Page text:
Why Weiner Matters

Ok by now, we’ve all heard about it.  Weinergate.  Representative Anthony Weiner started with denials, followed by hedging,  and finally followed by admission.  All of this seasoned with Weiner’s shocked response to the question regarding whether he was going to resign – “No, I’m not going to resign.”  The guy who has been married less than  a year who had phone sex, exchanged sexting messages, and sent pornographic photos to no less than six women over Facebook and Twitter doesn’t have the class or common sense to know when to resign.  Duh…

However, why does this whole drama around Anthony Weiner’s behavior really matter to the country at large?  For one, he was engaged in having phone sex, sexting, and sending pornographic pictures utilizing the assets of the US Congress.  This will be at least one reason why Weiner will be investigated by the House Ethics Committee.

Second, employers have a right to establish standards of conduct for employees, especially for behavior during work hours.   It is common for senior level employees to have morality and behavioral clauses that apply to their employment.  Often the clauses are not only intended to prevent legal claims against the company but more importantly to prevent the employee from damaging the reputation of the company.  Clearly all of these conditions apply to Weiner.  All congress people work for the citizens of the United States so congressmen are employees.  There is no doubt that this type of behavior damages the reputation of Congress and the US Government at large.  Finally, it has become obvious that Representative Weiner was sexting, having phone sex and distributing pornographic material during “normal” work hours.   Any employee I can think of that worked for a company in the United States would be terminated for Weiner’s behavior.  They would be gone immediately.

Also Weiner attempted to cover up his behavior by stating that his Twitter account had been hacked.   Given the confidential nature of a Congressman’s job, a compromise in his communication was a serious issue with national implications.  Weiner realized that he was on the bubble of creating a felony with his statement.  If Weiner would have actually engaged Federal agencies to investigate the so called hack, he would absolutely have felony charges filed against him.  In his one moment of clear thinking, Weiner did state he was handling the investigation with a private firm.   However simply the cover up and the implication that Congressional communications were compromised is more than enough to justify Weiner’s resignation.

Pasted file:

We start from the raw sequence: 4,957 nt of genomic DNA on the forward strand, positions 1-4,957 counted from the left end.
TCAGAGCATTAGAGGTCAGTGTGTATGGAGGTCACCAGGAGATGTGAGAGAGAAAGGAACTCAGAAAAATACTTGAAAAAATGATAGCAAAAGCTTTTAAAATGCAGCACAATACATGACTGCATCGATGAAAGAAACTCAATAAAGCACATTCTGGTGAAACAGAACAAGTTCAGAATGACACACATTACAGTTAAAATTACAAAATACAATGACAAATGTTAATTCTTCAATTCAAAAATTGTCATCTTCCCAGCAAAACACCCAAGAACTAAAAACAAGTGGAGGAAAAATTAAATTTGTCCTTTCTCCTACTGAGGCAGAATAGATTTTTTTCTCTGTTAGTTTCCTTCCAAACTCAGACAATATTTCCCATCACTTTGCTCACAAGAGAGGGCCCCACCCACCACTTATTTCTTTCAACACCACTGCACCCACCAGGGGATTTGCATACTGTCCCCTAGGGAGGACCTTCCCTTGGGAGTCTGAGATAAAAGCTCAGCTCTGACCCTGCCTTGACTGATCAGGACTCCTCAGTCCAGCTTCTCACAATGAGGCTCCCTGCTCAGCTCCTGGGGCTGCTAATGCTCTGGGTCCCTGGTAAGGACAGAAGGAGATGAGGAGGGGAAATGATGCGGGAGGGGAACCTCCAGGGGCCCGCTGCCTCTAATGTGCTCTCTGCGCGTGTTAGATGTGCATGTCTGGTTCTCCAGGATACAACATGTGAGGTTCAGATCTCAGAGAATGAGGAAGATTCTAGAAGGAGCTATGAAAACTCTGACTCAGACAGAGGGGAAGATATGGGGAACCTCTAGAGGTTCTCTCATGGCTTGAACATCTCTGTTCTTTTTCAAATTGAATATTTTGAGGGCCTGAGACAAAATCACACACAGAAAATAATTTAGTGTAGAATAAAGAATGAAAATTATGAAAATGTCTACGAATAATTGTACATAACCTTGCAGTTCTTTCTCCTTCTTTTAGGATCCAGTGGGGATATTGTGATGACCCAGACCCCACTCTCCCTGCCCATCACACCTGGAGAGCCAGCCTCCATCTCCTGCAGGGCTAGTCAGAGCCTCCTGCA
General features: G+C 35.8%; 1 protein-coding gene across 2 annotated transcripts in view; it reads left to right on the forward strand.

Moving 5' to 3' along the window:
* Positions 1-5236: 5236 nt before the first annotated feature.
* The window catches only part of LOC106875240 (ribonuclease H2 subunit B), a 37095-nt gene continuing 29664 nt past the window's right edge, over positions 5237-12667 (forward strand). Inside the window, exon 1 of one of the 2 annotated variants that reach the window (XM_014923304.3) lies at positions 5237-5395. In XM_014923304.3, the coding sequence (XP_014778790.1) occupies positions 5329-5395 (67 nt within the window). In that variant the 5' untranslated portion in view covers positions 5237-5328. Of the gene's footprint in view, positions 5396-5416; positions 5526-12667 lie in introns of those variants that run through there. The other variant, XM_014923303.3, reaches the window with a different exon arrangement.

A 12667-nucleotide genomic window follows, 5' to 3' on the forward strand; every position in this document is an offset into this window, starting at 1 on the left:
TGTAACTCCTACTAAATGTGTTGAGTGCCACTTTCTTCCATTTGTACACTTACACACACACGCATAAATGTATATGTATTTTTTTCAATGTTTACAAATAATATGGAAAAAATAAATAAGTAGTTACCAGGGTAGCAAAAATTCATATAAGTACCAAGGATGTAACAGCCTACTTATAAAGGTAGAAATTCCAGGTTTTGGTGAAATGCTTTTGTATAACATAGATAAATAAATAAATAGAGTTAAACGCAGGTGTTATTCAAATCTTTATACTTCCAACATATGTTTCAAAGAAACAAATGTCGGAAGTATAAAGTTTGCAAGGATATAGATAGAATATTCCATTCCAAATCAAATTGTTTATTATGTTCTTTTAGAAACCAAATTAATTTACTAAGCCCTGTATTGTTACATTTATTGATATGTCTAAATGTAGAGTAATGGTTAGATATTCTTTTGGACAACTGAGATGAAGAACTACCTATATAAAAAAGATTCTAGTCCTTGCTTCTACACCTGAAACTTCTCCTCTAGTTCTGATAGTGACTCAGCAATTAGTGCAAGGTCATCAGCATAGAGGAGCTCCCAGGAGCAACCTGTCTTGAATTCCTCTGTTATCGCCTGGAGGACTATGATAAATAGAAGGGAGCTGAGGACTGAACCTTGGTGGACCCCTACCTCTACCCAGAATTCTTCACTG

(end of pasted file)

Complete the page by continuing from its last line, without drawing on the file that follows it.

Finally the most serious security problem with Weiner’s behavior is that his lack of discretion opened the Congressman to blackmail.  Representative Weiner was clearly “ripe” for blackmail.  He stated that he knew the behavior was inappropriate, and he continued the behavior anyway.  He also was willing to lie to colleagues, his staff, the national press, and his wife to cover up his behavior.  Thus he could be blackmailed.  Who knows what someone could have extracted from Mr. Weiner.  Of course, money and political favors come to mind.   As many earmarks are slipped into legislation by representatives Mr.  Weiner could have used favorable legislation as a payoff to a blackmailer.   In addition, if Weiner’s messages and pictures could have made their way into more sinister hands, possibly they could have talked Weiner into compromising confidential government documents.   Given Weiner’s excessive degree of bad judgment and behavior, there is no telling how far Weiner would have compromised U.S. interests to keep his behavior secret.

Of course, this whole episode has provided a good object lesson for everyone who feels tempted to participate in sexting, distribute pictures of their body parts or be unfaithful to their spouse.   Representative Weiner used as an excuse that he’s been teased about his name his whole life.   Based upon his fixations with his own body parts, it appears Weiner’s name is as fitting to him as a man who works with wood being named Carpenter.  Apparently the advice my friends gave each other in second grade still applies today.  Don’t be a Weiner.

This entry was posted in 2012 Elections, Commentary, Conservative, Democrats, Elections, Humor, Liberals, News, Politics, Progressives, Tea Party, The Left and tagged , , , , , , , , , , , , , , . Bookmark the permalink.

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